It’s a few decades back, and this applications programmer pilot fish accepts a job at a company that provides support for insurance companies. But he won’t be writing applications — he’ll be in system software.
“I was there about three weeks when my manager assigned me to assist the applications group in reviewing tapes created as part of a modernization project,” says fish.
“They had giant Rolodex-like drums of four-by-six-inch cards with individual home and iartidea.net/' target='_blank'>business ratings. The project to move them to an online system was being mandated by the client insurance companies who funded this company.”
The applications support group is apparently too busy to work on the project, so fish starts working with the user community.
First task is to take several hundred reels of data on tape and merge them for loading to the new system. Based on his iartidea.net/' target='_blank'>business systems experience, fish asks a key user, has the data been validated?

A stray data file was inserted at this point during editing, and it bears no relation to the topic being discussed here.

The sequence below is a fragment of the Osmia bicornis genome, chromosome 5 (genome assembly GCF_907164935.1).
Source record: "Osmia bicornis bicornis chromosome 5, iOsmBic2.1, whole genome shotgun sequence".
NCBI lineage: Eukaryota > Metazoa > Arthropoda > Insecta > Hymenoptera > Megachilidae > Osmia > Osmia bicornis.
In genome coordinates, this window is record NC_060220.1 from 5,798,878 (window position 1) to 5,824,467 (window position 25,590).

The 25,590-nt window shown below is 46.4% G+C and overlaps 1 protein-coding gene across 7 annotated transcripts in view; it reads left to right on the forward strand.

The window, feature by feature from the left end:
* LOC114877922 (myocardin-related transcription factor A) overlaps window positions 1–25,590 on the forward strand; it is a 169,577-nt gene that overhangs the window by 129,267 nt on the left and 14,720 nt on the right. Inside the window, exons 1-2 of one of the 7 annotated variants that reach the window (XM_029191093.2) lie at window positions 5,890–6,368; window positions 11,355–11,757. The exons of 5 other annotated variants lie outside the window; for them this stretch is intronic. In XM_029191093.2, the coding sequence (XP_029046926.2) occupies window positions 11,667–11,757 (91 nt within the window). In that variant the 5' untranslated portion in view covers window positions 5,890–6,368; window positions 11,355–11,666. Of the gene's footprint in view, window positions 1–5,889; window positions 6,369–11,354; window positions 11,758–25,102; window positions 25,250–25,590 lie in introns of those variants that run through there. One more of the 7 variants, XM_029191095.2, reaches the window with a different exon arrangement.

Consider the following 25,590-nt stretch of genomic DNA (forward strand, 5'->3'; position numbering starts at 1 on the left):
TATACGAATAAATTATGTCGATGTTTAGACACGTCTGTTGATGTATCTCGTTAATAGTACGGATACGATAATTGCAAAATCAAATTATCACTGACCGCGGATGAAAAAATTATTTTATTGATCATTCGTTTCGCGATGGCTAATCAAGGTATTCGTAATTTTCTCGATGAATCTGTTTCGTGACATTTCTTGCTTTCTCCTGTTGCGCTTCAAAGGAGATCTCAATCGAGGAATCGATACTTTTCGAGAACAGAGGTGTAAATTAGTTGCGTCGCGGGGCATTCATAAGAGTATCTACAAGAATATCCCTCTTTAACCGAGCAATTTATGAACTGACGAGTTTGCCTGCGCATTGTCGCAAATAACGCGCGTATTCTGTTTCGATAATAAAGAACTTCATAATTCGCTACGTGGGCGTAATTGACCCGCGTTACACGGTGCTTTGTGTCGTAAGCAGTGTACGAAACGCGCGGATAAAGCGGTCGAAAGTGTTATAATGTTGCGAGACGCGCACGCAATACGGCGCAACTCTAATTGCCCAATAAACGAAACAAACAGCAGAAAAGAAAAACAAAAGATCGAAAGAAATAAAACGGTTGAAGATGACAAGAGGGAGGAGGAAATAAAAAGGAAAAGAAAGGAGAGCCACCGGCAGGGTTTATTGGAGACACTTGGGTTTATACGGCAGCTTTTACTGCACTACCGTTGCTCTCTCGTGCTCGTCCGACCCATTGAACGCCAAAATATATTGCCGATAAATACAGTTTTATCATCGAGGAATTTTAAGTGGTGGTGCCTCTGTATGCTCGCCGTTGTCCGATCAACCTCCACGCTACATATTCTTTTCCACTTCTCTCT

User looks at him blankly, then replies, “No, but that would be a good idea.”
So fish begins writing a validation program — and immediately discovers that the tape data can be in any of four different formats. Still, the program is completed, and tested as well as possible during prime data-center shifts, and the decision is made to merge the tapes.
Unfortunately, the merge has to be done during weekend shifts when a CPU and tape drives are available. That means getting permission from fish’s manager for overtime and allocation of the extra resources.
“And I made the mistake of asking how the user will be submitting corrections to data format errors found by my program,” fish says.
“The response was quick and simple: ‘You will have to write another program.’
“And somehow Application Support was still too busy to assist…”
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